Vitamin D levels can get low over winter since the vitamin is produced in the skin when it is exposed to sunlight. Fish like salmon, sardines and mackerel are common dietary sources of the vitamin. Otherwise, supplements are available in pharmacies. The role of vitamin D in spring fatigue is difficult pinpoint. The vitamin is mostly linked to bone strength. Vitamin D receptors have been found in the brain, but as of yet no clear explanation is given if they are responsible for moods.  Maybe keeping your vitamin levels up is just a way to not feel so depleted over winter.

Sufficient amounts Vitamin B, on the other hand, are important to promote blood cell development, blood vessel growth, and ensure proper functioning of the nerves. It’s easy to see why problems with circulation or nerves would contribute to fatigue.

Perhaps the most obvious way to counteract the fatigue is to take notice of the body’s tired feeling and get plenty of rest. The health benefits of regular and sufficient sleep are well documented. But sometimes you feel tired even after a good night sleep.

I put this to Dr. Kukura, and he responded with two words. “Physical activity. In the winter months we eat more and move less.” Apart from maintaining a healthy body, exercise boosts production of serotonin too and improves circulation. Furthermore, getting outside allows you to soak up the rays.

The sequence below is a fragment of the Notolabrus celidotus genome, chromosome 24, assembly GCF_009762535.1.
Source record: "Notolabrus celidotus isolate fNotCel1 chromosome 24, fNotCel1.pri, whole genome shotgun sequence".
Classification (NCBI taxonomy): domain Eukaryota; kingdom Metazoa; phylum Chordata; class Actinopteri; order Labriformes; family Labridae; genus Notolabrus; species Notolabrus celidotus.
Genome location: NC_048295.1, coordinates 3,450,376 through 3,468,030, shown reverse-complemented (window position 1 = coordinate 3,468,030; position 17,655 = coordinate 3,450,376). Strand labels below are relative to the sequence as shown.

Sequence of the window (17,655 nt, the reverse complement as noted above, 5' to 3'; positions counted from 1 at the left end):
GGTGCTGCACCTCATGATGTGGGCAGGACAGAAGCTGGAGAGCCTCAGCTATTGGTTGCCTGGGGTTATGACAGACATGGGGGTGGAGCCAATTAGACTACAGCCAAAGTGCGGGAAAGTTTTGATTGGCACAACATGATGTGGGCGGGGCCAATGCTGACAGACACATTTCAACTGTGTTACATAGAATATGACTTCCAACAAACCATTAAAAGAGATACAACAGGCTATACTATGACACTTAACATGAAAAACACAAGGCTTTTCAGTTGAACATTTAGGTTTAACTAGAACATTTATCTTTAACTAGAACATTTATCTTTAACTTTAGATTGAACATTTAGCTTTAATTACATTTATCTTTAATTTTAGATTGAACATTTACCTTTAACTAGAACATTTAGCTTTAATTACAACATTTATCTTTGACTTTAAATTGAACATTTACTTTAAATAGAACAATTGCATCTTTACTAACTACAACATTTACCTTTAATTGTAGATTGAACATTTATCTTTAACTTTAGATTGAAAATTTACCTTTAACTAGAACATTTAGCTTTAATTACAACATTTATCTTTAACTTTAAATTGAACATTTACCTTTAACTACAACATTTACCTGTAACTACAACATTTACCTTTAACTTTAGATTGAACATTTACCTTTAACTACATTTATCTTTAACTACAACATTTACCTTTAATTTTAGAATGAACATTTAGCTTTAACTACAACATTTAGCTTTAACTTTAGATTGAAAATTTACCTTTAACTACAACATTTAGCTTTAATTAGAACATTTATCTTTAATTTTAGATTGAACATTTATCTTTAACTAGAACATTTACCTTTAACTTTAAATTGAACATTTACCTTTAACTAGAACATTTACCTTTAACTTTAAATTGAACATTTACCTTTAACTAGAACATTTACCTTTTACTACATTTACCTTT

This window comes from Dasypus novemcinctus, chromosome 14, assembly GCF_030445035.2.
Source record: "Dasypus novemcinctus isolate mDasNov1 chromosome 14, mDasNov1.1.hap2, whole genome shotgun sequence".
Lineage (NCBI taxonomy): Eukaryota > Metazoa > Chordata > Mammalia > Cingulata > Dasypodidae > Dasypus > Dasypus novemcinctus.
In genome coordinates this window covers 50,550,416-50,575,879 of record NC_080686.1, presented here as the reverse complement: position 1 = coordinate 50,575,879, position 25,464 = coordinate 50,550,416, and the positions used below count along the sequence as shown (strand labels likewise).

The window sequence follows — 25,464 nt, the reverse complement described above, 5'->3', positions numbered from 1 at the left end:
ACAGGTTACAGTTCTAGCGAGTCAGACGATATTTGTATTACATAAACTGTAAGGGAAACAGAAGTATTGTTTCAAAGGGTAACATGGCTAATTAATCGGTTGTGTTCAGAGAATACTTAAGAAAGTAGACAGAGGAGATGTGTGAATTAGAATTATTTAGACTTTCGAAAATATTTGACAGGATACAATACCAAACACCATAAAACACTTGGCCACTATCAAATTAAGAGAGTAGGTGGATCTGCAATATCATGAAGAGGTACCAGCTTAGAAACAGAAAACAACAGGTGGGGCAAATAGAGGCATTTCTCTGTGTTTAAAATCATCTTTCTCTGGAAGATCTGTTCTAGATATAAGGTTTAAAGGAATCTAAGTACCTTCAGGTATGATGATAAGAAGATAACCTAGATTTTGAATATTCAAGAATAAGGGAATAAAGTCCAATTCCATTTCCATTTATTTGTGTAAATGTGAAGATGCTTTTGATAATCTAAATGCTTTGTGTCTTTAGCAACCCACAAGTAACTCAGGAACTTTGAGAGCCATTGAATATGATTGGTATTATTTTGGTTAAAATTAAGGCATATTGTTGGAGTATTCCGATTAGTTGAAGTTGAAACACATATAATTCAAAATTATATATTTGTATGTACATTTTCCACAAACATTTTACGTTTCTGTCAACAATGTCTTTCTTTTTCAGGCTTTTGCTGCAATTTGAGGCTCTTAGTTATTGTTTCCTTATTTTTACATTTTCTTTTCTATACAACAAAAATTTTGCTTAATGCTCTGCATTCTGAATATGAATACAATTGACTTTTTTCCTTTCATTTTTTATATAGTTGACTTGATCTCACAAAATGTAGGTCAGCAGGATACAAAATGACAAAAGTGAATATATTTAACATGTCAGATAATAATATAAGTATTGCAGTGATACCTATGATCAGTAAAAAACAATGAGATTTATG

Though lack of sunshine is identified as a factor, Dr Kukura was cautious about the benefits of sun beds. He said that they should only be used at the recommended dosage.  Overdose can result in melanomas. Anyone with moles or irregular pigmentation should first speak with a dermatologist before using a sun bed.

“At a reasonable amount, it might be good,” he said.

Something more serious

If you do all that and you are still feeling tired, it might be time to go for more tests. Chronic fatigue can be misdiagnosed at this time of year, because everyone assumes it is a seasonal problem.

Dr. Kukura stressed the kink between winter infection and chronic fatigue. Certain viruses such as Epstein-Barr and cytomegalovirus (a member of the herpes strain of viruses) are connected to chronic fatigue. A serious respiratory infection could also result in this feeling.

“Especially, we have to think if we did not suffer some infection in the last few months and whether it was without consequences,” he said.

Is it in our heads?

Some people may be skeptical about spring fatigue. According to one nutritionist, Pavlína Zdenková Kroužková, spring fatigue doesn’t exist. In this article, she is quoted as saying “if a person eats healthy meals, exercises regularly, and thinks positively, they shouldn’t suffer from spring fatigue.” She sees the problem in the media talking about the problem, and thus reinforcing the feelings in people. Unfortunately, Ms. Zdenková Kroužková wasn’t available for an interview.

However, Dr. Kukura shares the opinion it is a lifestyle problem.

“In winter we have infections, we eat, we don’t move, we have low intake of vitamins, and we have no sunshine. If we try to improve those five things then we should not suffer from spring fatigue at all.”